Chick-fil-A Foundation is the corporate giving arm of Chick-fil-A, one of the largest restaurant chains in the world. In recent years, it has been targeted for boycotts by LGBT activists and left-progressive elected officials because it gave money to organizations that opposed same-sex marriage or supported traditional Christian views on sexual activity. In November 2019, the foundation announced it would no longer support these organizations and would narrow its philanthropic focus.
Chick-fil-A was originally founded as the Dwarf House diner in 1946 by S. Truett Cathy in Hapeville, Georgia, but rebranded as Chick-fil-A in 1967 as it began to franchise. Cathy invented the company’s signature item, a breaded chicken sandwich. 
A devout Southern Baptist, Cathy instituted the policy of closing the restaurant on Sundays, Thanksgiving, and Christmas, that remains in place today.  He was vocal about the influence his religious beliefs had on the company’s operations, and chose th mission statement “To glorify God by being a faithful steward of all that is entrusted to us and to have a positive influence on all who come in contact with Chick-fil-A.” 
Cathy died in 2014, and the company, which is privately held, is now run by his son, Dan Cathy. Chick-fil-A is now the third-largest restaurant chain in the country, after McDonald’s and Starbucks, with annual sales of $10.5 billion from 2,300 locations. 
Truett Cathy and his wife founded the WinShape Foundation, which supports foster homes, college scholarships, a summer camp, and marriage-counseling programs, and Cathy long personally supported charitable causes in Georgia and elsewhere. 
The Chick-fil-A Foundation was founded in 2012 to serve as the philanthropic arm of the company. It has given extensively to youth education programs in Atlanta and throughout the South.  In recent years, its largest grantee has been the Westside Future Fund, which works to revitalize impoverished neighborhoods near downtown Atlanta.  In 2018, it also gave grants to the United States Fund for UNICEF, which supports the activities of the United Nations culture and education foundation, and the Andrew J. Young Foundation, founded by the civil rights activist and former mayor of Atlanta. 
Controversy Over Christian Grantees
In 2012, Chick-fil-A was the subject of complaints and a boycott by LGBT activists after Dan Cathy told a religious publication that he opposed same-sex marriage and supports “the biblical definition of the family unit.” At the time, activists pointed to donations that the company and franchisees made to the Pennsylvania Family Institute, Focus on the Family, and the National Organization for Marriage, social-conservative groups that advocated against gay marriage.  Activists organized a “kiss-in” protest at Chick-fil-A franchises, while former Arkansas Governor Mike Huckabee (R) organized a “Chick-fil-A Appreciation Day” in support of the company’s stance.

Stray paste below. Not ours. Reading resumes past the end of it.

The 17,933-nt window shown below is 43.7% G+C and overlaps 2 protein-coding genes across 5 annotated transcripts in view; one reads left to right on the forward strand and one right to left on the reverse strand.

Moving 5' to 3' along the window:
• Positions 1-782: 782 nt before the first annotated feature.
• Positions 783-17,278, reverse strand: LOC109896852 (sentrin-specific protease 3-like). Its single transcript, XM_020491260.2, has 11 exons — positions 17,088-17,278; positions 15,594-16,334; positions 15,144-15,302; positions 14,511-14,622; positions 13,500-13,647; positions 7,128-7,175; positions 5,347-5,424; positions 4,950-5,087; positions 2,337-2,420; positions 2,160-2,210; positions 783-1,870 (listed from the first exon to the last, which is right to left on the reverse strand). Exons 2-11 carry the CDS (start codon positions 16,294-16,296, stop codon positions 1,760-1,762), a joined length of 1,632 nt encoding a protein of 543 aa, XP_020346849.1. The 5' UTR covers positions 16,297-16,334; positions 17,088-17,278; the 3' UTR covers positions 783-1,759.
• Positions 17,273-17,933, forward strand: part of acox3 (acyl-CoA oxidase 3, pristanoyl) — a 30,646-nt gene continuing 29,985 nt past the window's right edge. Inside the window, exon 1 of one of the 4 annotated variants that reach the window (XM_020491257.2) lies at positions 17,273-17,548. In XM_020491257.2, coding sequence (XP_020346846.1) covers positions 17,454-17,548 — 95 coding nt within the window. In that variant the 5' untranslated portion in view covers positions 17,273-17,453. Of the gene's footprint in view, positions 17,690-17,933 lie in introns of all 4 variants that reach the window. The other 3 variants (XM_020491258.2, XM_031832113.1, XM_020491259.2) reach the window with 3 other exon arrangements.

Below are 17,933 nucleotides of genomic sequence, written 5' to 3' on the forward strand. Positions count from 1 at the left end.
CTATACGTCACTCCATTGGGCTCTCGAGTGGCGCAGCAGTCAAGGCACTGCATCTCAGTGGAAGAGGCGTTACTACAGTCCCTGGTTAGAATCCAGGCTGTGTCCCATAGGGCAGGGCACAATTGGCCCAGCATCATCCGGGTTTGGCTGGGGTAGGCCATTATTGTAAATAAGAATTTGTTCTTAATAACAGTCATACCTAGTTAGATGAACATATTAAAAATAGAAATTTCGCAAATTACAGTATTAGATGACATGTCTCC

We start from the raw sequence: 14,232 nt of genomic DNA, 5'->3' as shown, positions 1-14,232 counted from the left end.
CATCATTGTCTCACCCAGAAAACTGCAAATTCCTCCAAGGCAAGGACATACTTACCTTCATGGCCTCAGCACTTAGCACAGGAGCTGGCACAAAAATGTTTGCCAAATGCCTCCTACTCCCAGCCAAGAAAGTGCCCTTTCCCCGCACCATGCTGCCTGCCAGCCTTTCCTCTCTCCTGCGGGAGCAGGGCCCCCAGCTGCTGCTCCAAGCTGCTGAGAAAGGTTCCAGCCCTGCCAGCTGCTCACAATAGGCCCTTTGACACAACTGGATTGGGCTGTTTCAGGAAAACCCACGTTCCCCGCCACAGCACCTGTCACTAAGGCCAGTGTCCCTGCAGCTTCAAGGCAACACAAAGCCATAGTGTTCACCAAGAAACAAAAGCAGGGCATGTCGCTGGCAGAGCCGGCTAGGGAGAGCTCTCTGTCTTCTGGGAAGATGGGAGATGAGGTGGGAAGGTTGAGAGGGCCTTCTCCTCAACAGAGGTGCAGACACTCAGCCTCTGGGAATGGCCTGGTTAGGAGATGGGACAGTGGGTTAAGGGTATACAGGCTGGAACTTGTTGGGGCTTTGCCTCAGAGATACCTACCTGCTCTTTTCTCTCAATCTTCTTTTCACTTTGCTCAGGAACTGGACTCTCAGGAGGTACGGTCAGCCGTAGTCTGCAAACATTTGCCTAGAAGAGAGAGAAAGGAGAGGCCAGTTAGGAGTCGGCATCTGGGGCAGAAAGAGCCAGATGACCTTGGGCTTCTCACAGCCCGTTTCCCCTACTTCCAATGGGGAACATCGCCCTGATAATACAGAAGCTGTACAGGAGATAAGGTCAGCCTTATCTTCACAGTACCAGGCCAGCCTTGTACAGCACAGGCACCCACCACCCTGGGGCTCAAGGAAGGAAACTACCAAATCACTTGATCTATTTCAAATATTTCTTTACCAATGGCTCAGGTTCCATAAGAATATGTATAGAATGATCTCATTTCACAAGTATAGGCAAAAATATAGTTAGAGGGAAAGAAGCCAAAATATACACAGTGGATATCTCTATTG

Over the next several years, Chick-fil-A was the target of intermittent boycott efforts and elected officials in several states and overseas criticized the company and sought to stop franchises from opening, because of Cathy’s views on same-sex marriage and other issues.  Despite the activist campaigns, consumer surveys showed the company had strong brand loyalty from the public. 
In 2019, Chick-fil-A was again the target of criticism from the advocacy organization ThinkProgress for a $115,000 donation it made to the Salvation Army for its Angel Tree program, which gives gifts to the families of incarcerated persons; and a $1.65 million grant to the Fellowship of Christian Athletes (FCA) for a summer program for at-risk youth at historically black colleges.  Both the Salvation Army and FCA are explicitly Christian organizations that promote traditional Christian views on sexual activity and ethics. 
In November 2019, the foundation announced that it would no longer donate to the Salvation Army or FCA, would narrow its focus to homelessness, hunger, and education, and “will reassess its philanthropic partnerships annually to allow maximum impact. These partners could include faith-based and non-faith-based charities.”  Conservative and Christian writers accused the company of betraying its roots, with former Arkansas Governor Mike Huckabee (R) tweeting, “@ChickfilA betrayed loyal customers for $$. I regret believing they would stay true to convictions of founder Truett Cathey [sic]. Sad.” 
In January 2020, in a letter to the social-conservative American Family Association, Dan Cathy said that “We understand how some thought we were abandoning our longstanding support of faith-based organization. We inadvertently discredited several outstanding organizations that have effectively served communities for years.” Despite the foundation’s decision to discontinue grants to FCA and the Salvation Army, executives with the LGBT organization GLAAD demanded that the foundation go further to repudiate its past grants and create “a safec environment” in its restaurants for gay employees.